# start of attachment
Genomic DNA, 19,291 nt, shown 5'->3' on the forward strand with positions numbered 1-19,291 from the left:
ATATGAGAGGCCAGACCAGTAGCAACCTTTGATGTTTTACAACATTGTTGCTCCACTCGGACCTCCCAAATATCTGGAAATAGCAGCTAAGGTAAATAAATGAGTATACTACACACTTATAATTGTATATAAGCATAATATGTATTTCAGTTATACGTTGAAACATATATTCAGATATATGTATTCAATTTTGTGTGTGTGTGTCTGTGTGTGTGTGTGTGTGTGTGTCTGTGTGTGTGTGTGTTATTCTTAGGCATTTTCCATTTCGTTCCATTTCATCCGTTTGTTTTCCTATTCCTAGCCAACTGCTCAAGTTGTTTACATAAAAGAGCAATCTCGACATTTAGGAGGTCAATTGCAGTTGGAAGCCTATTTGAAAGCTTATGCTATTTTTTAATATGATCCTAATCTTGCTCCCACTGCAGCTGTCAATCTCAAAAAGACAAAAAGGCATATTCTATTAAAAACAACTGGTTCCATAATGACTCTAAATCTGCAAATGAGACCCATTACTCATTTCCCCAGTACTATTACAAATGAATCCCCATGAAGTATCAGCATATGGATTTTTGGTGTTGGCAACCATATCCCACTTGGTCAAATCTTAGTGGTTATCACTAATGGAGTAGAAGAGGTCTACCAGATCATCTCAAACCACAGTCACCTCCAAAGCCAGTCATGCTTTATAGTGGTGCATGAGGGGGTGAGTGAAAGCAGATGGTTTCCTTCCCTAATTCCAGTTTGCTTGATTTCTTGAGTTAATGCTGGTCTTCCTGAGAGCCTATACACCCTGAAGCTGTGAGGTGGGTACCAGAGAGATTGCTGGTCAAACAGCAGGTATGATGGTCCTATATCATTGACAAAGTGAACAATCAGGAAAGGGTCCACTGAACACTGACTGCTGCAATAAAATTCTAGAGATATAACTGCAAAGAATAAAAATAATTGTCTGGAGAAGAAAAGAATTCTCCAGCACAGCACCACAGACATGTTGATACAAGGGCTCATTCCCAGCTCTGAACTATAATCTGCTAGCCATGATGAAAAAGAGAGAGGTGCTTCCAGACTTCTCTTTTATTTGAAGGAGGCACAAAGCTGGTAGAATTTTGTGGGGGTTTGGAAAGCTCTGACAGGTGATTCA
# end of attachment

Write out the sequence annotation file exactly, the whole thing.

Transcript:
Genomic DNA, 19,291 nt, shown 5'->3' on the forward strand with positions numbered 1-19,291 from the left:
ATATGAGAGGCCAGACCAGTAGCAACCTTTGATGTTTTACAACATTGTTGCTCCACTCGGACCTCCCAAATATCTGGAAATAGCAGCTAAGGTAAATAAATGAGTATACTACACACTTATAATTGTATATAAGCATAATATGTATTTCAGTTATACGTTGAAACATATATTCAGATATATGTATTCAATTTTGTGTGTGTGTGTCTGTGTGTGTGTGTGTGTGTGTGTCTGTGTGTGTGTGTGTTATTCTTAGGCATTTTCCATTTCGTTCCATTTCATCCGTTTGTTTTCCTATTCCTAGCCAACTGCTCAAGTTGTTTACATAAAAGAGCAATCTCGACATTTAGGAGGTCAATTGCAGTTGGAAGCCTATTTGAAAGCTTATGCTATTTTTTAATATGATCCTAATCTTGCTCCCACTGCAGCTGTCAATCTCAAAAAGACAAAAAGGCATATTCTATTAAAAACAACTGGTTCCATAATGACTCTAAATCTGCAAATGAGACCCATTACTCATTTCCCCAGTACTATTACAAATGAATCCCCATGAAGTATCAGCATATGGATTTTTGGTGTTGGCAACCATATCCCACTTGGTCAAATCTTAGTGGTTATCACTAATGGAGTAGAAGAGGTCTACCAGATCATCTCAAACCACAGTCACCTCCAAAGCCAGTCATGCTTTATAGTGGTGCATGAGGGGGTGAGTGAAAGCAGATGGTTTCCTTCCCTAATTCCAGTTTGCTTGATTTCTTGAGTTAATGCTGGTCTTCCTGAGAGCCTATACACCCTGAAGCTGTGAGGTGGGTACCAGAGAGATTGCTGGTCAAACAGCAGGTATGATGGTCCTATATCATTGACAAAGTGAACAATCAGGAAAGGGTCCACTGAACACTGACTGCTGCAATAAAATTCTAGAGATATAACTGCAAAGAATAAAAATAATTGTCTGGAGAAGAAAAGAATTCTCCAGCACAGCACCACAGACATGTTGATACAAGGGCTCATTCCCAGCTCTGAACTATAATCTGCTAGCCATGATGAAAAAGAGAGAGGTGCTTCCAGACTTCTCTTTTATTTGAAGGAGGCACAAAGCTGGTAGAATTTTGTGGGGGTTTGGAAAGCTCTGACAGGTGATTCA